From the Italian edition of The Local
The headmaster of a college in Italy’s Friuli-Venezia Giulia region has banned female Muslim students from wearing headscarves.The move is intended to prevent further racial violence after several attacks against Muslim students at Malignini di Cervignano, a technical college in the province of Udine, Messaggero Veneto reported.
In a circular issued last week, headmaster Aldo Duri said the college, which has a sizeable number of students of Arab origin, must promote values of “tolerance, respect and equality” and that “outward signs of religion can be seen as provocation”.
“For example, the handkerchief or scarf that covers the hair and sometimes part of the face of Muslim girls. They are free to use it outside school, but not in class,” he wrote, adding that the school is secular and any outward sign of any religion would not be tolerated.
The ban will take effect in all of the college’s six sites across the area. He also said he was concerned that further violence could be inspired by recent attacks by Islamic extremists in Europe.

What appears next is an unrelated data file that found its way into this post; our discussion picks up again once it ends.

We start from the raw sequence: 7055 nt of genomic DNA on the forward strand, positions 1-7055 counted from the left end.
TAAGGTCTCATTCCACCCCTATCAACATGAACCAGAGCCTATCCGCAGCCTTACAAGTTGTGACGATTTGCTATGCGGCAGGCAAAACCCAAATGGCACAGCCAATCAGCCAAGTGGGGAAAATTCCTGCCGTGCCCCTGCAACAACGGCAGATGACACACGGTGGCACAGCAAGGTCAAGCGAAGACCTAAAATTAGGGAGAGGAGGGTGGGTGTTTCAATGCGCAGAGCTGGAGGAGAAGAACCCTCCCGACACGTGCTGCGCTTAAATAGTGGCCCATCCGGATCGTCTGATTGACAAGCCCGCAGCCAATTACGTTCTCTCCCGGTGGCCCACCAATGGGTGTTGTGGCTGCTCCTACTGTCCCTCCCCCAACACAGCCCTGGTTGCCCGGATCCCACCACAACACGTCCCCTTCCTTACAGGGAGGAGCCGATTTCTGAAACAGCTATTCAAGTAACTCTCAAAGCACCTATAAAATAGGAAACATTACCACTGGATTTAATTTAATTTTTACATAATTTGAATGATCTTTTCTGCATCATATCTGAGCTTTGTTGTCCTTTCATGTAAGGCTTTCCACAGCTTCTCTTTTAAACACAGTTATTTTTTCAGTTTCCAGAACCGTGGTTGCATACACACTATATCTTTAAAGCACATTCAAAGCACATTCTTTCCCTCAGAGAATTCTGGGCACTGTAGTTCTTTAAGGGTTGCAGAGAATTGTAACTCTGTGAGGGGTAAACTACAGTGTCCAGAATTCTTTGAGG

Meanwhile in Rome
Anti-terrorism soldiers to patrol Rome sites
Up to 500 Italian soldiers could be brought into Rome to protect the city’s famous sites and embassies from terrorism attacks, Italian media reported on Tuesday. Soldiers could be brought in this week to protect sensitive sites, including the Colosseum, Pantheon and Vatican Museums, Corriere della Sera said. Other monuments and museums, in addition to churches, may also be protected by the army.
The report also noted upped security outside embassies such as those of the US and Libya.Italy’s defence and interior ministries were not immediately able to confirm the Corriere report, which comes after the government proposed 4,850 soldiers be brought onto the streets to protect citizens. The new anti-terrorism measures could also see increased jail terms for people who join extremist groups fighting abroad.
Immediate concerns over security in the Italian capital follow a video published by Isis, in which the group in Libya threatened they were “just south of Rome”.